Mary Pat grew up with a racist mindset, but her attitude evolves as she learns her daughter’s fate and furiously tries to hold the guilty accountable. Lehane’s book is a searing depiction of what happens when powerful emotional constructs such as maternal rage, racism, and militant isolationism collide and combust, leaving only the most tentative green shoots to poke through the ashes.
The heroine of Brendan Slocumb’s Symphony of Secrets lived during the early 20th century, but she would have recognized the racism that pervaded Lehane’s South Boston. Her story comes to light in the present, when Bern Hendricks, a young music scholar who specializes in the work of the great (and fictional) composer Frederic Delaney, is asked by the Delaney family’s foundation to authenticate a recently discovered version of an opera by the composer.
Dennis Lehane’s Small Mercies sets the disappearance of a single mom’s daughter during the controversial 1974 attempt to de-segregate Boston’s schools.
While working on the project, Bern finds a marking on the score that sets him on the trail of a mysterious woman named Josephine Reed. What he learns will challenge the conventional wisdom about the revered composer and get him in serious trouble with the powerful foundation.
The historical part of the story belongs to the duo of Freddy Delaney, who is, in 1918, a song plugger (meaning he plays songs for customers in order to sell sheet music) for a music publisher, and Josephine Reed, a young Black woman he meets in a jazz club. Her odd manner and the leaves in her hair indicate that she’s homeless, so Freddy invites her to stay at his apartment.
He soon recognizes that she’s a musical genius; the fact that he alone understands this is his greatest gift. They begin a wildly unequal composing partnership which amounts to Freddy claiming Josephine’s music as his own, music that will eventually change the course of modern musical history. It’s a shocking act of appropriation that Josephine is helpless to set right.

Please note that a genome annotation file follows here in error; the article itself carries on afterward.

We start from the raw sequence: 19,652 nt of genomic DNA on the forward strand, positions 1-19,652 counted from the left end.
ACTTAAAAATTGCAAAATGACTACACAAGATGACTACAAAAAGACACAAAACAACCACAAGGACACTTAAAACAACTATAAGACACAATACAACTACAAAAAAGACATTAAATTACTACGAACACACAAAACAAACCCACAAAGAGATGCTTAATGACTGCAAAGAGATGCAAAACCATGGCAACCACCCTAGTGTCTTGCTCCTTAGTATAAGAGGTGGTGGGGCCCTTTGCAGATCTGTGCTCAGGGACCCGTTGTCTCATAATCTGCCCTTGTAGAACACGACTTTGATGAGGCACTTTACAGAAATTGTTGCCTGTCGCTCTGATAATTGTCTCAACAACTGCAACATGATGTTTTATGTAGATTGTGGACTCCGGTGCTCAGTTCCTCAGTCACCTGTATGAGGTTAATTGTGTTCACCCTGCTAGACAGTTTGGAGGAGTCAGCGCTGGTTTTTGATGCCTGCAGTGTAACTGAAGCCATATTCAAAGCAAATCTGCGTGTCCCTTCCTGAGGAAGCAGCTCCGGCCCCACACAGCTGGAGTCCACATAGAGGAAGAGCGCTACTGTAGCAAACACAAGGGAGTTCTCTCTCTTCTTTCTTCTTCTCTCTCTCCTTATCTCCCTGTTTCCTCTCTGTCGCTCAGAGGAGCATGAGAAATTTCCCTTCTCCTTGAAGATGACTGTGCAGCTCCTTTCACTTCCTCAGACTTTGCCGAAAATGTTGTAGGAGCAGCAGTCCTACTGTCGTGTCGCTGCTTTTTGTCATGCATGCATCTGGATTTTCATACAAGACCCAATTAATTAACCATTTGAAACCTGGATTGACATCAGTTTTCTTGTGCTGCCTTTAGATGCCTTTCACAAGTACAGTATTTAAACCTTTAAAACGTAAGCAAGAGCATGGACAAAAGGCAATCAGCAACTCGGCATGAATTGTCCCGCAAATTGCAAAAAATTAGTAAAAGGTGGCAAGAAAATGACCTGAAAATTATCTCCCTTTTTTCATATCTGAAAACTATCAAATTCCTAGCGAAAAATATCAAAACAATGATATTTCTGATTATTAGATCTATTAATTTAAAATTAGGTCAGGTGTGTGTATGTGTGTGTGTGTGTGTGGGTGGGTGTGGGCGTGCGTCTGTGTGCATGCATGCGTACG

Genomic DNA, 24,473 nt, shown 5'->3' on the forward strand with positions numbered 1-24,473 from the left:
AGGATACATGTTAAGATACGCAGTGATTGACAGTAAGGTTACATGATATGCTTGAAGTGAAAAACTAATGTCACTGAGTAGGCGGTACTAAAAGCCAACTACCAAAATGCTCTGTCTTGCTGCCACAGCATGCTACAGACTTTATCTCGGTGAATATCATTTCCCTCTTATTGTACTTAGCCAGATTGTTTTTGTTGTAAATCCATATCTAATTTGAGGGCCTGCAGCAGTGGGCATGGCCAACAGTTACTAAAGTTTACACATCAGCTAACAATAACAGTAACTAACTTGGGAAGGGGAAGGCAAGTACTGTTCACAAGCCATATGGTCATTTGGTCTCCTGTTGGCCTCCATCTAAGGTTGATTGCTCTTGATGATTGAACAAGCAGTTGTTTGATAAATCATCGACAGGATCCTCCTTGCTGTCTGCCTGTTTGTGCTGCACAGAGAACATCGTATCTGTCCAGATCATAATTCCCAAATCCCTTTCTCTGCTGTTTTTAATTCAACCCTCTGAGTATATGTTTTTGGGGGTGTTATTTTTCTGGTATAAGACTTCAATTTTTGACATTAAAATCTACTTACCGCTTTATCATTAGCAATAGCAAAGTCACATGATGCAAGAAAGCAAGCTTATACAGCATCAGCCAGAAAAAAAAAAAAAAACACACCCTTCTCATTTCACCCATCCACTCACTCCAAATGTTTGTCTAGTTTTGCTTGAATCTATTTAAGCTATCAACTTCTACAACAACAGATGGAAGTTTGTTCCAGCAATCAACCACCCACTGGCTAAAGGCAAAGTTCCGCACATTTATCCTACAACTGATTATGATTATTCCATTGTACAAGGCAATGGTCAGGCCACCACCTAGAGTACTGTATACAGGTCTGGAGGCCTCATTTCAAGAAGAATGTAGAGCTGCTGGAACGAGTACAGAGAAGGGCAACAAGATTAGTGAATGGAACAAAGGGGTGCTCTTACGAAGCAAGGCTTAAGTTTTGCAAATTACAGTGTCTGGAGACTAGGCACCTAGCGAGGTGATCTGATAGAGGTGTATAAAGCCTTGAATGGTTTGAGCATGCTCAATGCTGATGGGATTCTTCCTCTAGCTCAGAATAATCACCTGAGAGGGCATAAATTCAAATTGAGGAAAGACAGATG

I was captivated by Josephine, whose music as described by Slocumb is reminiscent of George Gershwin’s, exuberantly incorporating elements of jazz and blues and inspired by the cacophony of the city. She is probably on the autism spectrum, and processes New York’s noise by turning it into music.
The heroine of Brendan Slocumb’s Symphony of Secrets lived during the early 20th century, but she would have recognized the racism that pervaded Lehane’s South Boston.
Slocumb’s popular debut, The Violin Conspiracy, turns out to be his tuning up for Symphony of Secrets, which is even better. A violinist and music educator, he does a beautiful job building Josephine’s sound world with imagery combining color and emotion, and brings complexity to the relationship between Josephine and Freddy, whose metamorphosis from amiable hack to insatiable fraudster is handled with nuance.
Tom Ripley, everyone’s favorite psychopathic con artist, would have approved of the scale of Freddy’s deception, if not his messy attacks of conscience. In Patricia Highsmith’s Ripley Under Ground (1970), the second of her five Ripley books, we find him living in a small French village and financing his luxe lifestyle partly by art fraud, commissioning an obscure living painter to create new work in the style of a painter named Derwatt, who died in obscurity several years earlier. A painting by the faux Derwatt—actually Bernard Tufts, a friend of Derwatt’s—fetches the highest prices in Europe.
So when this smoothly humming project is threatened by an American collector who suspects that one of his Derwatts is a fake, Ripley’s solution is to reassure him by impersonating the artist, who has supposedly been living as a recluse in Mexico.
As usual, things tend to go badly for anyone who threatens Ripley’s status quo. If more people have to die, so be it. For Ripley, it’s the price he pays for his brand of high-end contentment, and not a terribly dear one at that.
Lisa Henricksson reviews mystery books for AIR MAIL. She lives in New York City